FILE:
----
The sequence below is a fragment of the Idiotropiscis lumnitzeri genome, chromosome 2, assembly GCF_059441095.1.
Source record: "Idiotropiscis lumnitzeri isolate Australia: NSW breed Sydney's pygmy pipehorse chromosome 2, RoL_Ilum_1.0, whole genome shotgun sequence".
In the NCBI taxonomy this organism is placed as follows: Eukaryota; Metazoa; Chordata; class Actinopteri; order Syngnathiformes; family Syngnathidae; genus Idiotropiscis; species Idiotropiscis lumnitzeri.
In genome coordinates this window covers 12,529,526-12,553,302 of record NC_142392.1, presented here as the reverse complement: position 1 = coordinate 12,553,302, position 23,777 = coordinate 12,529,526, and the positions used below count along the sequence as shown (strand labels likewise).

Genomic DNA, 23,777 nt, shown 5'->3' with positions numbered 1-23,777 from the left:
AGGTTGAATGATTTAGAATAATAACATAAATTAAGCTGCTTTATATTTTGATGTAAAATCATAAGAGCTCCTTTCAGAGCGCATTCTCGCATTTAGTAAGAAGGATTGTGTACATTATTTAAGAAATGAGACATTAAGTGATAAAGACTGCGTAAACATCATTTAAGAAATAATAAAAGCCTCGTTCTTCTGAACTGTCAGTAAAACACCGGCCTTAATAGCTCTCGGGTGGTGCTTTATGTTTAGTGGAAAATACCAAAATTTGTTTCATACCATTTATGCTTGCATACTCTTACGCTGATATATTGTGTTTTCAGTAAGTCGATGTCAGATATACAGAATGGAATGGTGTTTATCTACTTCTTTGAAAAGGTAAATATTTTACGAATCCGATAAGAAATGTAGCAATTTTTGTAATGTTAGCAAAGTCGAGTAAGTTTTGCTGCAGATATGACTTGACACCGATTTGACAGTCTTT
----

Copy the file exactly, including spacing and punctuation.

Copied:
The sequence below is a fragment of the Idiotropiscis lumnitzeri genome, chromosome 2, assembly GCF_059441095.1.
Source record: "Idiotropiscis lumnitzeri isolate Australia: NSW breed Sydney's pygmy pipehorse chromosome 2, RoL_Ilum_1.0, whole genome shotgun sequence".
In the NCBI taxonomy this organism is placed as follows: Eukaryota; Metazoa; Chordata; class Actinopteri; order Syngnathiformes; family Syngnathidae; genus Idiotropiscis; species Idiotropiscis lumnitzeri.
In genome coordinates this window covers 12,529,526-12,553,302 of record NC_142392.1, presented here as the reverse complement: position 1 = coordinate 12,553,302, position 23,777 = coordinate 12,529,526, and the positions used below count along the sequence as shown (strand labels likewise).

Genomic DNA, 23,777 nt, shown 5'->3' with positions numbered 1-23,777 from the left:
AGGTTGAATGATTTAGAATAATAACATAAATTAAGCTGCTTTATATTTTGATGTAAAATCATAAGAGCTCCTTTCAGAGCGCATTCTCGCATTTAGTAAGAAGGATTGTGTACATTATTTAAGAAATGAGACATTAAGTGATAAAGACTGCGTAAACATCATTTAAGAAATAATAAAAGCCTCGTTCTTCTGAACTGTCAGTAAAACACCGGCCTTAATAGCTCTCGGGTGGTGCTTTATGTTTAGTGGAAAATACCAAAATTTGTTTCATACCATTTATGCTTGCATACTCTTACGCTGATATATTGTGTTTTCAGTAAGTCGATGTCAGATATACAGAATGGAATGGTGTTTATCTACTTCTTTGAAAAGGTAAATATTTTACGAATCCGATAAGAAATGTAGCAATTTTTGTAATGTTAGCAAAGTCGAGTAAGTTTTGCTGCAGATATGACTTGACACCGATTTGACAGTCTTT